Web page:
129 billion disposable masks threaten the oceans
"If only 1% of masks were disposed of incorrectly and scattered in nature, this would result in up to 10 million masks per month polluting the environment," according to estimates collected by the organization.In this article, we explain why disposable masks are polluting the planet. If you also want to contribute your grain of sand, read until the end.
129 billion disposable masks threaten the oceans every monthDid you know that in the city of Wuhan in China alone, the volume of medical waste was five times its usual figure? 240 tons a day were reached, according to the South China Morning Post . In Spain, the data is not encouraging either for the environment. In our country, more than 600 million surgical masks have been purchased, as reported by Greenpeace. In a nutshell, "more than 1,300 tons of disposable plastic materials," they add. With the aim of raising awareness, at the end of July the environmental organization set off all the alarms. On their website, they echoed a study published by Environmental Science & Technology : "Every month some 129,000 million disposable masks and 65,000 million gloves are being used in the world." Undoubtedly, a disproportionate amount of waste that landfills and incinerators can hardly cope with. What does this mean? That a very important percentage runs the risk of ending up at the bottom of the oceans. A fact that is already happening. As proof of this, the WWF published a video under the campaign "Pick up your glove for a nature without plastics". In it, you can see images of disposable masks and gloves floating on the seabed.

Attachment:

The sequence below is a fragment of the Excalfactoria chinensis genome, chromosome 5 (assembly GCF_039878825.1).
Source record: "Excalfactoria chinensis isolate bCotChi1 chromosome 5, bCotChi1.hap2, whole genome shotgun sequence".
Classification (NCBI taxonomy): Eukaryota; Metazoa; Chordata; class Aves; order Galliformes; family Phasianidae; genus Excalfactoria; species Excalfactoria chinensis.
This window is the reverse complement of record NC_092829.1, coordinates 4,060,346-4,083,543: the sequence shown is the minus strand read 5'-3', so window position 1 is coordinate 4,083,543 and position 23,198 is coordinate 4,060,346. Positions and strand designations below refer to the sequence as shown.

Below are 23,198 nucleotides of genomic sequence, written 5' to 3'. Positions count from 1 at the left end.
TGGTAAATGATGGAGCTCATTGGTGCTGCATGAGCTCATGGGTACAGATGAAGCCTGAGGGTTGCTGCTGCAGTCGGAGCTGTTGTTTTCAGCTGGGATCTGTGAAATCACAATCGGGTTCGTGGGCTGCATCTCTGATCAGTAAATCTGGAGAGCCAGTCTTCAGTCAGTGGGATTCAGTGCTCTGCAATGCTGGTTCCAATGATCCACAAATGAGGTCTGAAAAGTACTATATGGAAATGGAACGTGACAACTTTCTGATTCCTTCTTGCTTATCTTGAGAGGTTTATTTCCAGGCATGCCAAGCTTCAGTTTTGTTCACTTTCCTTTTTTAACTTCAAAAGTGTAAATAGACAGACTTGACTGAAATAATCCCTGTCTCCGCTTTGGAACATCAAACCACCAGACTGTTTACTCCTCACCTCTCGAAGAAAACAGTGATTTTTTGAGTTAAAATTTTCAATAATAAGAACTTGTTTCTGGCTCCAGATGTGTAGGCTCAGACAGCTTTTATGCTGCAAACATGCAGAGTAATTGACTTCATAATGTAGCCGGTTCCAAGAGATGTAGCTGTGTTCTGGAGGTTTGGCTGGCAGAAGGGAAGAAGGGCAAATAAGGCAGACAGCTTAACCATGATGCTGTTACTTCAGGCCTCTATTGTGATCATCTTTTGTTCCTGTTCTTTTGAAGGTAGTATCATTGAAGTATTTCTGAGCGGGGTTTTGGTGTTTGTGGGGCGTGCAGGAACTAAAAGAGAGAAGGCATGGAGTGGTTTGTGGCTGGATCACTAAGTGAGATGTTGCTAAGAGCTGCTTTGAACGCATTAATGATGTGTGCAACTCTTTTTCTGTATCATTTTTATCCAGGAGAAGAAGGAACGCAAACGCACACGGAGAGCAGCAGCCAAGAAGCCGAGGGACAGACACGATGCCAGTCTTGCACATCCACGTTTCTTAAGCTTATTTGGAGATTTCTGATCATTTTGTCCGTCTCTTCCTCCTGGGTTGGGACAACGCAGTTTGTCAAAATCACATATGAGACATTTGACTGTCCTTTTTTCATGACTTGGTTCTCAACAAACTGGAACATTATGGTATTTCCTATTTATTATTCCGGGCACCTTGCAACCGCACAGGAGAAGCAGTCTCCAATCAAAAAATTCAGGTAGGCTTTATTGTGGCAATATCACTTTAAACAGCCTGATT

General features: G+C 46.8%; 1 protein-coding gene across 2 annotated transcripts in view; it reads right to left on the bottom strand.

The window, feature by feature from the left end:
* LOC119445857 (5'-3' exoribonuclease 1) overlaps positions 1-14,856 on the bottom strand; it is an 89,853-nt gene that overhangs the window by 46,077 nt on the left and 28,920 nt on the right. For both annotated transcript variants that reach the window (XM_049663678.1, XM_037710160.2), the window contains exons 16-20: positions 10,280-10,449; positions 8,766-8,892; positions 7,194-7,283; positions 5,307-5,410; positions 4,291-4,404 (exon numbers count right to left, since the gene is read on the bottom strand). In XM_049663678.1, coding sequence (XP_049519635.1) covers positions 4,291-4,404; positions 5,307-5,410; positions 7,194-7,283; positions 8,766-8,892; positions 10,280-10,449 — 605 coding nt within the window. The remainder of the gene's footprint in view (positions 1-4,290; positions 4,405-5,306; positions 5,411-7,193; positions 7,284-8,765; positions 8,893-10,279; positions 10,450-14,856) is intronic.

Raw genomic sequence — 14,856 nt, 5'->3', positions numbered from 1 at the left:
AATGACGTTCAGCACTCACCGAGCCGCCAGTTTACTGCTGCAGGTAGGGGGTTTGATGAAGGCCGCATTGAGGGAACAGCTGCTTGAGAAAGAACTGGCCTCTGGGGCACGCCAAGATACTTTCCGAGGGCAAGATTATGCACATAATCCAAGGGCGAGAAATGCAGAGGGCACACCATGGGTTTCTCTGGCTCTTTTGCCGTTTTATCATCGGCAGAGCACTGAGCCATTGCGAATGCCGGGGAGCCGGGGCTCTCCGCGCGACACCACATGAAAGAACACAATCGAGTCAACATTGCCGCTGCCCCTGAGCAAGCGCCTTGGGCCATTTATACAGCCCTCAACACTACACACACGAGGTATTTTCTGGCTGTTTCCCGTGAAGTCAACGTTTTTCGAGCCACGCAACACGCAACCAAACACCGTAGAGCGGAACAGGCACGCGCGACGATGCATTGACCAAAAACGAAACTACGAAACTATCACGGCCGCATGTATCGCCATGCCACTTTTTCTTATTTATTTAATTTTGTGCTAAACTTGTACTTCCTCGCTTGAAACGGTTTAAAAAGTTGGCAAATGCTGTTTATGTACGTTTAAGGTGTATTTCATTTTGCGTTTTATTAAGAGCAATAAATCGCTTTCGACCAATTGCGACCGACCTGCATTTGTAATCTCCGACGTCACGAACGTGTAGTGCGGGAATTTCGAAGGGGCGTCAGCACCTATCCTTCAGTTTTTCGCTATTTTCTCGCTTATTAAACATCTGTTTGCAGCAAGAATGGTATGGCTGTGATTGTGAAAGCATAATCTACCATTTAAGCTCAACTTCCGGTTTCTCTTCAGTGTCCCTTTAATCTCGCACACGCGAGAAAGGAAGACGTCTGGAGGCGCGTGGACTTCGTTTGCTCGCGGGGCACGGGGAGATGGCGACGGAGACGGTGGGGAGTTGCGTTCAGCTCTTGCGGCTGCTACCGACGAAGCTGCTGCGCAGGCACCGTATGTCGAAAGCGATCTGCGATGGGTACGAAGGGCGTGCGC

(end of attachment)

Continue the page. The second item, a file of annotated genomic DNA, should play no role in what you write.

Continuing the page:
Is it the end of the law against single-use plastic?Last year 2019, the European Parliament approved one of the most anticipated laws: the ban on single-use plastics. The measure, which would mainly affect cotton sticks, cutlery and straws, represented an important advance.
The United Nations estimates that 13 million tons of plastic are dumped into the sea every year and that half of the plastic produced globally is for single-use items.However, this regulation did not include disposable masks and medical gloves as they are essential products for the protection of health workers. Oblivious to the fact that, a year later, they would invade every corner of the planet. Although society as a whole seemed to be increasingly aware of zero waste, the coronavirus has turned everything upside down. Will this mean a step backwards in the reduction of plastic? You don't have to, there are plenty of sustainable alternatives .
“It is true that for reasons of hygiene and health it is not feasible to prohibit the use of single-use plastics for the duration of the health emergency. But it is very important to avoid that, once the crisis is resolved, a greater environmental problem arises. We must not forget that the problem of plastic pollution will still be present”, explains Ethel Eljarrat, researcher at the Department of Environmental Chemistry at the Institute for Environmental Diagnosis and Water Studies (IDAEA - CSIC), in an article on this topic published in The Conversation .